This is an archived article.

August 5, 2010

UW Dentistry’s Wendy Mouradian named federal oral health adviser

School Of Dentistry

Dr. Wendy Mouradian, associate dean for regional affairs at the School of Dentistry, has been named Special Adviser by the federal Health Resources and Services Administration (HRSA), Dr. Mary K. Wakefield, HRSA Administrator, has announced. Mouradian, who leads the School of Dentistry’s Regional Initiative in Dental Education (RIDE), will be an adviser on oral health in HRSA’s Office of Strategic Priorities, Office of Special Health Affairs. She will assume these part-time duties in addition to her work at the school.

 

Mouradian, professor of pediatric dentistry and pediatrics at the schools of dentistry and medicine, has been a national leader in the effort to improve children’s oral health, especially by enlisting medical providers outside organized dentistry. She co-chaired the first national summit on children’s oral health in 2008, and several years earlier organized the U.S. Surgeon General’s Conference on Children and Oral Health for the National Institute of Dental and Craniofacial Research. That conference led to Oral Health in America, a landmark report in 2000.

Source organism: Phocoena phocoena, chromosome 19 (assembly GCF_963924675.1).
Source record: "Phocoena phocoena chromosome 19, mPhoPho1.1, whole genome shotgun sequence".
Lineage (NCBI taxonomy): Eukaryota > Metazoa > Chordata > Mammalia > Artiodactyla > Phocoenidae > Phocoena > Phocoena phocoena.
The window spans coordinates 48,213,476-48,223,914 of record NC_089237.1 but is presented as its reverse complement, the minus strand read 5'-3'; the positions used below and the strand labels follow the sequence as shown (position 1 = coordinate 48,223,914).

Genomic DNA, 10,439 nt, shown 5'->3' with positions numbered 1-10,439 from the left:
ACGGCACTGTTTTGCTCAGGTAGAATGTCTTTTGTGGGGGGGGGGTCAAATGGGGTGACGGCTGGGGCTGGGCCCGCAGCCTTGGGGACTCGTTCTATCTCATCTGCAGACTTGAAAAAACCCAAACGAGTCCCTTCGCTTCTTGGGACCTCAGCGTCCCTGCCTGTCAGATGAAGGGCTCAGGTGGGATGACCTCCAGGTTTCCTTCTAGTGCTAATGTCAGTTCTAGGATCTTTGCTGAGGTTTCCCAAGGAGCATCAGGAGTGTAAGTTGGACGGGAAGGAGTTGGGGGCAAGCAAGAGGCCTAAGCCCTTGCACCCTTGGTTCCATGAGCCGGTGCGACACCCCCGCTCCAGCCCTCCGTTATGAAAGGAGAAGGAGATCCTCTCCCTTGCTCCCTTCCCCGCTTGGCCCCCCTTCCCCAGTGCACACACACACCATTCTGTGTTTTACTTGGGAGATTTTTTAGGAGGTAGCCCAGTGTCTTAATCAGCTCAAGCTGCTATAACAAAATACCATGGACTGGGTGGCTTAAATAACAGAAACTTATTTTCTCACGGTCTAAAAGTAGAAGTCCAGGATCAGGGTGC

Last year she co-edited a special issue on children’s oral health by the journal Academic Pediatrics, examining progress made toward the goals set by the surgeon general’s report. Her work in this area has been recognized with several awards. She also has served as an oral health adviser to the American Academy of Pediatrics, and has co-chaired an American Association of Medical Colleges and American Dental Education Association joint panel to develop common curricula for medical and dental students.

 

“Her background and experience will be invaluable in advising HRSA’s and the department’s oral health agenda,” Wakefield said in her announcement. HRSA, part of the Department of Health and Human Services, is the federal agency primarily responsible for improving access to health care services for people who are uninsured, isolated, or medically vulnerable.